And if you’re thinking that you need a degree from MIT to hack a vessel, the specialists I spoke to at InfoSecurity would advise you to think again. Ransomware has evolved into a multibillion dollar business with products now available for purchase off the shelf. All you need to do is personalise a few fields and add in the email addresses of your intended victim.

But if all that seems a bit too much like hard work, ransomware is now available free to anyone that has the inclination to look for it, with a percentage of the profits you make going directly to the cybercriminal that has lovingly coded and sent the software on your behalf.

It’s a lack of basic IT hygiene that appears to be the greatest threat to maritime cyber security, but something so simple to rectify is being ignored because the responsibility is shared. As was noted at numerous junctures during the InfoSecurity event, there is no silver bullet for cyber security and there never will be. Instead of ships officers simply dismissing the very real potential for cyber-attacks, how about instead thinking through several ‘what if’ hacking scenarios and making sure that they can be managed and mitigated. Simply stating ‘we’ll go to manual control’ just isn’t enough when primary and secondary systems are feeding you spurious data.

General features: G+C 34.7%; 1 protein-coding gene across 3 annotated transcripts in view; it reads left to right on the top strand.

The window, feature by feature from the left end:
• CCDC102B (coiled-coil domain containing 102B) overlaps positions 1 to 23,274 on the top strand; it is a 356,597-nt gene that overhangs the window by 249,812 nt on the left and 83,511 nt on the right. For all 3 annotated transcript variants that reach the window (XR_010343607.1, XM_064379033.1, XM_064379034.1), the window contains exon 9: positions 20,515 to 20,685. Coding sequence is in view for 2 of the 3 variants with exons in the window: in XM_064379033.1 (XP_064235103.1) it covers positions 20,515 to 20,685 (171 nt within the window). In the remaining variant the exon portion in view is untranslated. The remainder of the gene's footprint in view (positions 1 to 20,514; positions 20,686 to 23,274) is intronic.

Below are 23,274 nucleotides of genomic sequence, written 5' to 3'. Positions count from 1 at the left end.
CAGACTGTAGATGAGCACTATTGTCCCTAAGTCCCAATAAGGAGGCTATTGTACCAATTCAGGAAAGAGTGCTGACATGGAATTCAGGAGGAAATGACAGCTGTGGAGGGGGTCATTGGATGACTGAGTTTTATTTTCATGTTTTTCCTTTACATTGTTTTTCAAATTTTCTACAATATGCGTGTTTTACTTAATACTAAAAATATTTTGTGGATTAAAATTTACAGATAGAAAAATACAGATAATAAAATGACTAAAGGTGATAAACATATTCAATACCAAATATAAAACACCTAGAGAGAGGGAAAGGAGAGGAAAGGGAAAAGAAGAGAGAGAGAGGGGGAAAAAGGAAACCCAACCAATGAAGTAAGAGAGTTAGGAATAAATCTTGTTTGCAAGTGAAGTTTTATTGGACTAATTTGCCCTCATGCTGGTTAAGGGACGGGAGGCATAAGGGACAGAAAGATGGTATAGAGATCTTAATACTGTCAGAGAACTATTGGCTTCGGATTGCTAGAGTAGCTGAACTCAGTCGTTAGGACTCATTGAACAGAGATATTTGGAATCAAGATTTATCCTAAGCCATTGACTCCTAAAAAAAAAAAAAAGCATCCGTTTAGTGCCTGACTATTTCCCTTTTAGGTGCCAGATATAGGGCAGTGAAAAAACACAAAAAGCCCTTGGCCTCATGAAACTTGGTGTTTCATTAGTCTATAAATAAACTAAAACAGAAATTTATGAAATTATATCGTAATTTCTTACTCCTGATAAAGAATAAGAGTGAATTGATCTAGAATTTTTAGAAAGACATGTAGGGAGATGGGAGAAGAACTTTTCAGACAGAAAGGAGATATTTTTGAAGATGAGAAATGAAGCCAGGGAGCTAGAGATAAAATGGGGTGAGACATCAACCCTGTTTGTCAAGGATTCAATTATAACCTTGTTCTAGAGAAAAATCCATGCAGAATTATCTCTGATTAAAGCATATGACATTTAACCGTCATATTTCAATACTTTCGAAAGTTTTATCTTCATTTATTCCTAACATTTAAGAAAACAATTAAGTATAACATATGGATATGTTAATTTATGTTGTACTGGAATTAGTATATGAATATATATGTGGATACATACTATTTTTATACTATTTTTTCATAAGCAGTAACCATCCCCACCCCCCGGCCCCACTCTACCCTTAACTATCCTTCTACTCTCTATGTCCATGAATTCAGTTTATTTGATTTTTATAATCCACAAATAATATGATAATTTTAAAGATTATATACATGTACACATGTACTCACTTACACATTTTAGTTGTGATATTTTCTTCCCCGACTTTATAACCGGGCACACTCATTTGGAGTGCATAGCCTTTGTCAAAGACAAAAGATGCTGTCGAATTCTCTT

The best the industry can hope for is to educate both crew and onshore staff and remove the culture of fear so that if an employee experiences a breach, they will alert the appropriate teams and not just hope that the problem will go away by itself. There is a wealth of information available to the shipping community and much of it is free of charge. GNS have produced a cyber security white paper which looks at practicalities of implementing a cyber strategy and the benefits this can bring about. Click on the link below to get started.

Applying a multi-layered approach to the ship and onshore network (combining multiple mitigating security controls to protect resources and data), significantly increases the overarching security of the vessel and the business, keeping data, crew and cargo safe. But first and foremost, instruct your crews on and offshore to remove every default password from every system and put alerts in place to ensure they are changed regularly.

No, cyber security is not a new topic, but it is one that’s here to stay. Unless the industry adopts more of a collaborative approach we increase the risks of bigger and more frequent attacks, with potentially more and more serious results.

As a community, we have a responsibility to protect our crews, vessels and cargo, and with a greater focus on education, integrated solutions and basic IT hygiene we can achieve this. The resources needed to enhance maritime cyber security are all within our reach, but until we stop thinking of this as someone else’s problem we all run the risk of becoming another cyber-attack statistic.